3

A common use-case that I have is to add a string to the same position of each line of text.

For example, I might start with

expect(one).toEqual(true);
expect(two).toEqual(false);

which I want to transform into

expect(oneValue).toEqual(true);
expect(twoValue).toEqual(false);

What I currently do is:

  • place my cursor after one
  • press C-x <SPC> (invoking rectangle-mark-mode)
  • press C-n to extend the zero-width rectangle down one row
  • (look up the keystrokes and then) press C-x r t Value <RET> to invoke string-rectangle, thereby adding the string Value to the desired locations

I would like to simply start typing after selecting a rectangle with rectangle-mark-mode, and the rectangular selection would be interactively replaced with what I'm typing (including the case where I've marked a zero-width rectangle). In other words, I want to eliminate the C-x r t step above and just start typing Value immediately. How can I accomplish this?

I'm also curious why this isn't the default behavior of Emacs, since I can't think of a disadvantage to this approach.

  • There is no magic. Keys are all equals in Emacs. C-x r t runs a command, V, a, l, u and e all run a command as well. You have to teach Emacs what's the mean of "start typing". – xuchunyang Mar 14 '18 at 10:27
  • Also multiple-cursors offers a convenient way to do this, once you get used to the key-bindings. – InHarmsWay Apr 14 '18 at 11:23
  • string-rectangle long pre-dates rectangle-mark-mode -- you can save yourself a keystroke by using C-SPC rather than C-x SPC. – phils Jul 12 '18 at 9:57
  • 1
    I recently wrote some code for this on reddit. – Omar Jul 12 '18 at 18:00
  • @Omar, would you please copy your solution into an Answer here? – phils Jul 13 '18 at 9:07
2

Offhand I'm inclined to agree with the feature request -- with rectangle-mark-mode enabled, self-insert-command seems (AFAICS) to exit the rectangle mode and insert at point, just as if the rectangle wasn't selected; so your idea seems like a good idea for a new option. M-x report-emacs-bug and suggest it?

There is a shorter key sequence than the one you're using in rectangle-mark-mode-map however. If you mark the rectangle with C-x SPC then:

  • C-t runs string-rectangle.
  • C-o runs open-rectangle.

FYI I use string-rectangle that way when I want to replace existing text; but if I'm purely inserting then I tend to make use of the rectangle support in cua-selection-mode which can operate rather like what you're asking for:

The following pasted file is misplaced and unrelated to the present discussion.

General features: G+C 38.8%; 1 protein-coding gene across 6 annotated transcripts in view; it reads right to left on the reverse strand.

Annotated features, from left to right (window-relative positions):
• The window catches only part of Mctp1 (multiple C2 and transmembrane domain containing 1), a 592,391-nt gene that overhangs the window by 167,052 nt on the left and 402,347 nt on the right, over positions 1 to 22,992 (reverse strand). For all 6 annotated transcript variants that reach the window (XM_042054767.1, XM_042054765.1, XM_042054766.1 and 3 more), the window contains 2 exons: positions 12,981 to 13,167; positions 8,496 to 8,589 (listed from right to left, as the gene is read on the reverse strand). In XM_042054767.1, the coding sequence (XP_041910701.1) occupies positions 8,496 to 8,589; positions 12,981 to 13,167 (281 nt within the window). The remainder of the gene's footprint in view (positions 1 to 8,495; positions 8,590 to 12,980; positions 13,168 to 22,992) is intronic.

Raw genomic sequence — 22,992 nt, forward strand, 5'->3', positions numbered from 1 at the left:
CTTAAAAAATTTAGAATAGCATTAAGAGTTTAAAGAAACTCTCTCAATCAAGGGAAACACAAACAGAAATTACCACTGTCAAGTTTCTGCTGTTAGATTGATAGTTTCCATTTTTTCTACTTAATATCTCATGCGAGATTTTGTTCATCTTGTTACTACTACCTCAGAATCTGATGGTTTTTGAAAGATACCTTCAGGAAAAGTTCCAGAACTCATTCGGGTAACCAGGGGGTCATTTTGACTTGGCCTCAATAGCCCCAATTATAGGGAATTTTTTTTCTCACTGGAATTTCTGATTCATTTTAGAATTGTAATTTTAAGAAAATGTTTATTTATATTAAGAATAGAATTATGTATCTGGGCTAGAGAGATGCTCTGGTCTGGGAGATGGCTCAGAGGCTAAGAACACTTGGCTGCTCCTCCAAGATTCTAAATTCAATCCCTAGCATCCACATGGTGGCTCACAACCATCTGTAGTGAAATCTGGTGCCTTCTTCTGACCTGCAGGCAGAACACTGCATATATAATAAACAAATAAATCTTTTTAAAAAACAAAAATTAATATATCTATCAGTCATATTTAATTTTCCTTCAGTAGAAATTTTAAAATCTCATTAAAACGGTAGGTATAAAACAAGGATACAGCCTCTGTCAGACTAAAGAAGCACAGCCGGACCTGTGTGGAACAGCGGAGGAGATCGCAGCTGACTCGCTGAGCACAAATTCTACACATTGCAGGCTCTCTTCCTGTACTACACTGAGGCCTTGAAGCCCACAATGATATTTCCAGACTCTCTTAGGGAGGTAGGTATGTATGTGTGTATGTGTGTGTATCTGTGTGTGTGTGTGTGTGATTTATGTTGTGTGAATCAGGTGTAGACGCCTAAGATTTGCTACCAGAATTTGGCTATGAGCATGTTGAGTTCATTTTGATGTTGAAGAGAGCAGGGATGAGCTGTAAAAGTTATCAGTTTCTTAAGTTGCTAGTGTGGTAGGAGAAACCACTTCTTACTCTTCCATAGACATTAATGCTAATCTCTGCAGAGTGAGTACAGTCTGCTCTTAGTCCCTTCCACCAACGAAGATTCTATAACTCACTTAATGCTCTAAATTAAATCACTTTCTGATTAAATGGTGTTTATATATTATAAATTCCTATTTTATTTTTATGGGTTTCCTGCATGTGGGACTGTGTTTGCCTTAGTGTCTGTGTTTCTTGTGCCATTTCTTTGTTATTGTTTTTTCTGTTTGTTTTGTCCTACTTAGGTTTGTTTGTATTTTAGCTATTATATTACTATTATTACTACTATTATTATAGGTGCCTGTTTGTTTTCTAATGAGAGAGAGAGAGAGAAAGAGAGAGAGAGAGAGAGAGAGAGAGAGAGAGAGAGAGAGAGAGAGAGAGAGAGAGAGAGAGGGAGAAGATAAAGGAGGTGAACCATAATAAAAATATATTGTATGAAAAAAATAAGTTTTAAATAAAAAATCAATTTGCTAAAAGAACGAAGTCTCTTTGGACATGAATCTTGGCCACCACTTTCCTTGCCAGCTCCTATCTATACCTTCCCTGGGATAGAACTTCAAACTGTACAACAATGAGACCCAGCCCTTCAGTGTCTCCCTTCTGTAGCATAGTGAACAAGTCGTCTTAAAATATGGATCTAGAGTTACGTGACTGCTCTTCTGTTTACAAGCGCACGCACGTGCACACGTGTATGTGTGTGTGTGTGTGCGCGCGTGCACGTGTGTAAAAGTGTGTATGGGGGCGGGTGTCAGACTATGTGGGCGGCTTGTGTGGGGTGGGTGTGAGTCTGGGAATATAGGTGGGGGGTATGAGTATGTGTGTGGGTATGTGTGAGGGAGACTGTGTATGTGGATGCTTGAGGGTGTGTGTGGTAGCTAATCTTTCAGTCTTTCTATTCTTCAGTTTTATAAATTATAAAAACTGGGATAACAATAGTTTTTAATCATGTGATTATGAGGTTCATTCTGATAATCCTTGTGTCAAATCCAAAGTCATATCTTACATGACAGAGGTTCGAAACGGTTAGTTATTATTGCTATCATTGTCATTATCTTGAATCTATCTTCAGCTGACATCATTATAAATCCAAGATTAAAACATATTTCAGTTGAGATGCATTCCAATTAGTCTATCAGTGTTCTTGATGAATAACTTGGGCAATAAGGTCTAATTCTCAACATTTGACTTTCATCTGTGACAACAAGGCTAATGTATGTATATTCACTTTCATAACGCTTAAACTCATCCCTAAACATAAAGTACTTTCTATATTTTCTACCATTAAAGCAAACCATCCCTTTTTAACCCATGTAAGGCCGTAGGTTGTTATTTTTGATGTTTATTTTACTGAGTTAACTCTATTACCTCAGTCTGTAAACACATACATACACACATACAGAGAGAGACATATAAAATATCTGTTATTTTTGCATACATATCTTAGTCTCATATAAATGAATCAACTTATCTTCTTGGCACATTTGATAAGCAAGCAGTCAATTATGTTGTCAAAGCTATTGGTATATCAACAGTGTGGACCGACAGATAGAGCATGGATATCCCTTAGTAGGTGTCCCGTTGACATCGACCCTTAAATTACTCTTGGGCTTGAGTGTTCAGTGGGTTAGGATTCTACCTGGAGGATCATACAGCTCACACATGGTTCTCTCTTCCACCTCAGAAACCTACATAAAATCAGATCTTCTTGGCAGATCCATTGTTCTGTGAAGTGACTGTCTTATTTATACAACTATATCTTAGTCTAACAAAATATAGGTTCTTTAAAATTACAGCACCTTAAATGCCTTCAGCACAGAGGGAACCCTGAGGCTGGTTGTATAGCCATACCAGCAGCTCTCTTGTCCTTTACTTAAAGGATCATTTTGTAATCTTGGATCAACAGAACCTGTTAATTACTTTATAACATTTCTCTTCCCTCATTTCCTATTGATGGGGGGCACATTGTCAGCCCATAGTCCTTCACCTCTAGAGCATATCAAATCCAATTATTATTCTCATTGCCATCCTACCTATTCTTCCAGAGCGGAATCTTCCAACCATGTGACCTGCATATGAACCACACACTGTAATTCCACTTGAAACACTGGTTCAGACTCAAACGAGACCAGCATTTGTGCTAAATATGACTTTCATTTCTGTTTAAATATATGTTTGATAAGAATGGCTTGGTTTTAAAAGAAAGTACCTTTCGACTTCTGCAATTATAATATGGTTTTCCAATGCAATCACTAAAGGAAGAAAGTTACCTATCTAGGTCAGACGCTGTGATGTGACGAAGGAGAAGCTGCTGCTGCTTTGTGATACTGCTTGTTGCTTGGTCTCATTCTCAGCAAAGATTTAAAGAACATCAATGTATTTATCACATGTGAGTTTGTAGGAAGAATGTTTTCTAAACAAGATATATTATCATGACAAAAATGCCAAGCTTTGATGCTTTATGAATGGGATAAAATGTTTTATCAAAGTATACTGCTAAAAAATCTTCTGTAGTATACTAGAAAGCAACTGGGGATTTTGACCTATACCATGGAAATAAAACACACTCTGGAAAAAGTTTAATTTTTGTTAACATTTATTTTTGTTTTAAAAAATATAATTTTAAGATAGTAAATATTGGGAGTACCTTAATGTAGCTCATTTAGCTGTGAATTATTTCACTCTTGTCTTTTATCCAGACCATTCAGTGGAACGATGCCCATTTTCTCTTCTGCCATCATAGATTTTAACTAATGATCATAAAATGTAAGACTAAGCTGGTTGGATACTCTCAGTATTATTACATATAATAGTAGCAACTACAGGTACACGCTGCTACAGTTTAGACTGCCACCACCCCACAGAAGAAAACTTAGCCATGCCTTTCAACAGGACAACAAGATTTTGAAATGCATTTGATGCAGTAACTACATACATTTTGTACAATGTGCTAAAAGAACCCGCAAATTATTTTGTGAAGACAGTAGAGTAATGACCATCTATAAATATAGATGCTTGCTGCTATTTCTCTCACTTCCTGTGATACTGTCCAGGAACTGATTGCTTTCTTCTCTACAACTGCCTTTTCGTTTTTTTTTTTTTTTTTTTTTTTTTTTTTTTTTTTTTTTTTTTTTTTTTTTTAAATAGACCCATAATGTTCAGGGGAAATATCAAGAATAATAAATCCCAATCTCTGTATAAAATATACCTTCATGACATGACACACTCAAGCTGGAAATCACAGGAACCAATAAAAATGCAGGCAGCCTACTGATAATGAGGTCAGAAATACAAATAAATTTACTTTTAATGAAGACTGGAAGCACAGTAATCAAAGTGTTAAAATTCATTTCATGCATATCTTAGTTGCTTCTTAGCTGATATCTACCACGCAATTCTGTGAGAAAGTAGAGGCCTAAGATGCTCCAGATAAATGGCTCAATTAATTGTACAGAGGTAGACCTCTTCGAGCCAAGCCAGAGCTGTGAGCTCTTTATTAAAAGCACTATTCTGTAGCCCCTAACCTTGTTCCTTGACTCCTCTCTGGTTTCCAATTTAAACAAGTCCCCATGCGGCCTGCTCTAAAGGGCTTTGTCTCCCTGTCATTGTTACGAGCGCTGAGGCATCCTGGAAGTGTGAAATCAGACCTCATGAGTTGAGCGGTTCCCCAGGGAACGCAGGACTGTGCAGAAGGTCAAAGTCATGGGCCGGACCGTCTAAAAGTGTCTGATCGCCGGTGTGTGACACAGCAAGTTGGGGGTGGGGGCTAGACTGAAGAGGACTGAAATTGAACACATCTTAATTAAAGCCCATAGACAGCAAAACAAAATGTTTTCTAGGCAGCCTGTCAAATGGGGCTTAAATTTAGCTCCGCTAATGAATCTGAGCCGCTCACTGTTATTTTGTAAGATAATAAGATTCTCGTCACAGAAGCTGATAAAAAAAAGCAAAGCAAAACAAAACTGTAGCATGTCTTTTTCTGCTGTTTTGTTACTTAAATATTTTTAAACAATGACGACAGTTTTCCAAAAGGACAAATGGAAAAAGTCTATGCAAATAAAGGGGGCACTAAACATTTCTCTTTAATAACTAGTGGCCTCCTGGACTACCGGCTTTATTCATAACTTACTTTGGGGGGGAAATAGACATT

• C-RET to mark the top of the column
  • Move point down to the bottom position
  • Start typing
  • C-RET to exit

That's just one use-case for it. M-x find-library RET cua-base RET and read about "CUA rectangle support" for the full details.

2

This came up on reddit where I wrote two ways of achieving this, but I think the nicest solution was offered by Stefan Monnier:

(defun string-rectangle-with-initial (char)
  (interactive (list last-input-event))
  (push char unread-command-events)
  (call-interactively 'string-rectangle))

(define-key rectangle-mark-mode-map
  [remap self-insert-command] 'string-rectangle-with-initial)

On Emacs 25 and later, string-rectangle has a lovely dynamic preview of the result. If you want similar interactivity on older Emacsen, you can try one of my solutions:

(defun string-rectangle-single-char ()
  (interactive)
  (when (< (point) (mark)) (exchange-point-and-mark))
  (string-rectangle (region-beginning)
                    (region-end)
                    (this-command-keys))
  (exchange-point-and-mark)
  (forward-char)
  (exchange-point-and-mark)
  (setq deactivate-mark nil))

(define-key rectangle-mark-mode-map
  [remap self-insert-command] 'string-rectangle-single-char)
0

(This answer doesn't tell you how to do what you request. It tries to tell you why that behavior is not the default behavior.)

There are lots of things you might want to do with a rectangular region, just like there are lots of things you might want to do with a regular region. Why suppose that whatever you type should be considered only as text to be used as string-rectangle? That would seriously limit what you can do with a rectangular region.

The problem, I think, is that you are in the habit of creating a rectangular region, and not in the habit of just putting point and mark at the corners of what you want to consider as a rectangle.

(That said, maybe you could get the behavior you request, if you really want it, by fiddling with the delete-selection code.)

  • Good point about the analogy to regular regions. But to follow that analogy, my assumption was that anything special you'd want to do to with region would involve a modifier key such as C- or M-, and anything else would be considered an attempt to overwrite the region with text input. – mark Mar 14 '18 at 1:33
  • Thank you for the point and mark suggestion, that is an good approach. 1) Set point and mark at the corners of a rectangle 2) invoke C-x r t and begin typing – mark Mar 14 '18 at 1:34

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